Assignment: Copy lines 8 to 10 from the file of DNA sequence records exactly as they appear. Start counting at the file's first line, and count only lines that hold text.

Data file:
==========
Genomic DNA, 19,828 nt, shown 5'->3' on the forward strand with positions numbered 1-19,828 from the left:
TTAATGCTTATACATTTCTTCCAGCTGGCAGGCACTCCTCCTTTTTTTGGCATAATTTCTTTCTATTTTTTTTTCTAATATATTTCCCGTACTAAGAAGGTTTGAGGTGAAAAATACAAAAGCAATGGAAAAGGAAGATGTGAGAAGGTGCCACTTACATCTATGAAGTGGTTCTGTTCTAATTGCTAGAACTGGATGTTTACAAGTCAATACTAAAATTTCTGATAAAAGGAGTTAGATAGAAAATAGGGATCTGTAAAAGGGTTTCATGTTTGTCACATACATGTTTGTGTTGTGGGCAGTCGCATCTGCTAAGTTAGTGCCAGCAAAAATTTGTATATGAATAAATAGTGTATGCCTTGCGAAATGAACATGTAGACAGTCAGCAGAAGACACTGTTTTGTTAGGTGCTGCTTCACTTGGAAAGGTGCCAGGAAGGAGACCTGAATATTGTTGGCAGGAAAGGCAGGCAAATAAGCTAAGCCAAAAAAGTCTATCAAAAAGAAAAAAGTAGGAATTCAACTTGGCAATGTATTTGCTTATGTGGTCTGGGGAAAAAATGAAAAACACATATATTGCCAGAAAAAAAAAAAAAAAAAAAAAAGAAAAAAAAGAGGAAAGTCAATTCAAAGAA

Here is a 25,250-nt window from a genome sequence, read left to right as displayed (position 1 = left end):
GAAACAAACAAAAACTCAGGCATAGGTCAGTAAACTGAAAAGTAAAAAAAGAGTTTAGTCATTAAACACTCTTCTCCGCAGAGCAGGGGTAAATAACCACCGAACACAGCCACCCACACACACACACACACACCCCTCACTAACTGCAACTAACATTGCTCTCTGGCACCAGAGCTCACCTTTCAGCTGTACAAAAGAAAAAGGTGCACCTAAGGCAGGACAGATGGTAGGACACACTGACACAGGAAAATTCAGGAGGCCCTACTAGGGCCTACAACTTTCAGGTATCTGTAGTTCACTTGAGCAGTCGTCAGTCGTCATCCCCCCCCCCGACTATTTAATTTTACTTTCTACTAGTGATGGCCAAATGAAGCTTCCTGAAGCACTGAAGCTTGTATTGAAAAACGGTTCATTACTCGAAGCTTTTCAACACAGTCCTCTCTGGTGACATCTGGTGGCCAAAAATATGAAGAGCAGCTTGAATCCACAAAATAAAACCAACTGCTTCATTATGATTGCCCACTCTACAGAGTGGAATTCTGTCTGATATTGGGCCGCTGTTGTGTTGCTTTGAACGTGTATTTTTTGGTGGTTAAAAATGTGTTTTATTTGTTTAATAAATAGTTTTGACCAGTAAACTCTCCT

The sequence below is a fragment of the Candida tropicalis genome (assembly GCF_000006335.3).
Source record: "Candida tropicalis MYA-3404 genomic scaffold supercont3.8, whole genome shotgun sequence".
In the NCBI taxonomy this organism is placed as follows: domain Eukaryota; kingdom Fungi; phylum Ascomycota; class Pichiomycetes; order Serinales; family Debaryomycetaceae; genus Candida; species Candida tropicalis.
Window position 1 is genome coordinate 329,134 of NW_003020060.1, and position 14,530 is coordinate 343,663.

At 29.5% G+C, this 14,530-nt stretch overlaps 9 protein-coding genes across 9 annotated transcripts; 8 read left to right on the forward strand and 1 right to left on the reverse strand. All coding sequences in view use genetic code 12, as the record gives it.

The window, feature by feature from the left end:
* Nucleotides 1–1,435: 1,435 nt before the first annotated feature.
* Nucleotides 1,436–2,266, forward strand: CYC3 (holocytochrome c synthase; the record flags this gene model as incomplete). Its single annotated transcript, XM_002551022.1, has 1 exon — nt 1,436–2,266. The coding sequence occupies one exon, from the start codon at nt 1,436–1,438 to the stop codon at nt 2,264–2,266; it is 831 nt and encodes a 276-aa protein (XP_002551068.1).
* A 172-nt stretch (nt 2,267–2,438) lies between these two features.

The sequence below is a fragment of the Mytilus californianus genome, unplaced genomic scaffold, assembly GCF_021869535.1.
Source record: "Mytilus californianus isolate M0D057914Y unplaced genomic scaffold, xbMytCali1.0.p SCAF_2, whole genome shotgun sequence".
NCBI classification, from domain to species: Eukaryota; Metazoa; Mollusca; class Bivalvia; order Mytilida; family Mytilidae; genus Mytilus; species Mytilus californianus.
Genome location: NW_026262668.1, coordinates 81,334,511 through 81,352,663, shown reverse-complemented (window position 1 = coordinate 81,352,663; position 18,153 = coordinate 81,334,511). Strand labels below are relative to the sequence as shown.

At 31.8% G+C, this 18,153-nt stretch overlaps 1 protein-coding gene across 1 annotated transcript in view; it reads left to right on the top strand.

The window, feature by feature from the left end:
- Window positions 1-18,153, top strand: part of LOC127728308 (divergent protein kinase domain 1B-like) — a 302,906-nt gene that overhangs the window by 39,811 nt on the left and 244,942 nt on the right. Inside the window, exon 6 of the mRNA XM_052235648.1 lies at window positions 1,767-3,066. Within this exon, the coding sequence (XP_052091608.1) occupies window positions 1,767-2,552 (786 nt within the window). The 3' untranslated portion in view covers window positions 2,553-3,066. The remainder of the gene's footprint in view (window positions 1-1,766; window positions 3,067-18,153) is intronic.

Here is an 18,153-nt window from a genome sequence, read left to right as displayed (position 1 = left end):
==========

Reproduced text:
Window position 1 is genome coordinate 329,134 of NW_003020060.1, and position 14,530 is coordinate 343,663.

At 29.5% G+C, this 14,530-nt stretch overlaps 9 protein-coding genes across 9 annotated transcripts; 8 read left to right on the forward strand and 1 right to left on the reverse strand. All coding sequences in view use genetic code 12, as the record gives it.

The window, feature by feature from the left end: